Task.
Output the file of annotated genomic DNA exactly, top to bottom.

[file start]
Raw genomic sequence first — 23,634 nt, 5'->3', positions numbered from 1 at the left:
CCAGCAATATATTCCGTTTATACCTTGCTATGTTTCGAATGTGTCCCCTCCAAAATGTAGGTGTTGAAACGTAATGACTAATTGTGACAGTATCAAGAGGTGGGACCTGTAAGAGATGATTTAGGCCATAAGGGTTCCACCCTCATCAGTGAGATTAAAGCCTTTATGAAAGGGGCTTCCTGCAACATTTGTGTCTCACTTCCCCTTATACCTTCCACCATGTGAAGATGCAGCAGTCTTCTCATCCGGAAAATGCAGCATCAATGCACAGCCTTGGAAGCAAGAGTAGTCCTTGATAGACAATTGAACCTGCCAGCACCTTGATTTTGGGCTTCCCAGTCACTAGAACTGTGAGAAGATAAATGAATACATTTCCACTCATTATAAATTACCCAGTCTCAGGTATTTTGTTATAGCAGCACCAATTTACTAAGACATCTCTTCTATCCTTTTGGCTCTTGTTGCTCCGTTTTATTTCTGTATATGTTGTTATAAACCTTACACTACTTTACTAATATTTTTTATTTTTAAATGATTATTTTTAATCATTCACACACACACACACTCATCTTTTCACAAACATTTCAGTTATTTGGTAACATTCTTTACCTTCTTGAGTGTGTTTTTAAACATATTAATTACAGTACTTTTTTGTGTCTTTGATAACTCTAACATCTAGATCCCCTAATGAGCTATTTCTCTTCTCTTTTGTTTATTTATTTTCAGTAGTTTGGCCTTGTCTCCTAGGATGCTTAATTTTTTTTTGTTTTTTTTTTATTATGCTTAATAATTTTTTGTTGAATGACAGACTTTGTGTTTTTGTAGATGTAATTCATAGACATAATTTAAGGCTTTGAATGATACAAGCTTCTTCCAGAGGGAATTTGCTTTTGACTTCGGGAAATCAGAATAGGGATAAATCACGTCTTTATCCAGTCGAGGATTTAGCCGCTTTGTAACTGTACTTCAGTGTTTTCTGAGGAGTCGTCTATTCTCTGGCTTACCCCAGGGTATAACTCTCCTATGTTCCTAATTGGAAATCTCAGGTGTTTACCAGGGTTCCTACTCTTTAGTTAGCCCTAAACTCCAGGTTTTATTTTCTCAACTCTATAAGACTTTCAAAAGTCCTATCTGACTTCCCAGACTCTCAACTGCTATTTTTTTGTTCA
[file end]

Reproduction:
Raw genomic sequence first — 23,634 nt, 5'->3', positions numbered from 1 at the left:
CCAGCAATATATTCCGTTTATACCTTGCTATGTTTCGAATGTGTCCCCTCCAAAATGTAGGTGTTGAAACGTAATGACTAATTGTGACAGTATCAAGAGGTGGGACCTGTAAGAGATGATTTAGGCCATAAGGGTTCCACCCTCATCAGTGAGATTAAAGCCTTTATGAAAGGGGCTTCCTGCAACATTTGTGTCTCACTTCCCCTTATACCTTCCACCATGTGAAGATGCAGCAGTCTTCTCATCCGGAAAATGCAGCATCAATGCACAGCCTTGGAAGCAAGAGTAGTCCTTGATAGACAATTGAACCTGCCAGCACCTTGATTTTGGGCTTCCCAGTCACTAGAACTGTGAGAAGATAAATGAATACATTTCCACTCATTATAAATTACCCAGTCTCAGGTATTTTGTTATAGCAGCACCAATTTACTAAGACATCTCTTCTATCCTTTTGGCTCTTGTTGCTCCGTTTTATTTCTGTATATGTTGTTATAAACCTTACACTACTTTACTAATATTTTTTATTTTTAAATGATTATTTTTAATCATTCACACACACACACACTCATCTTTTCACAAACATTTCAGTTATTTGGTAACATTCTTTACCTTCTTGAGTGTGTTTTTAAACATATTAATTACAGTACTTTTTTGTGTCTTTGATAACTCTAACATCTAGATCCCCTAATGAGCTATTTCTCTTCTCTTTTGTTTATTTATTTTCAGTAGTTTGGCCTTGTCTCCTAGGATGCTTAATTTTTTTTTGTTTTTTTTTTATTATGCTTAATAATTTTTTGTTGAATGACAGACTTTGTGTTTTTGTAGATGTAATTCATAGACATAATTTAAGGCTTTGAATGATACAAGCTTCTTCCAGAGGGAATTTGCTTTTGACTTCGGGAAATCAGAATAGGGATAAATCACGTCTTTATCCAGTCGAGGATTTAGCCGCTTTGTAACTGTACTTCAGTGTTTTCTGAGGAGTCGTCTATTCTCTGGCTTACCCCAGGGTATAACTCTCCTATGTTCCTAATTGGAAATCTCAGGTGTTTACCAGGGTTCCTACTCTTTAGTTAGCCCTAAACTCCAGGTTTTATTTTCTCAACTCTATAAGACTTTCAAAAGTCCTATCTGACTTCCCAGACTCTCAACTGCTATTTTTTTGTTCA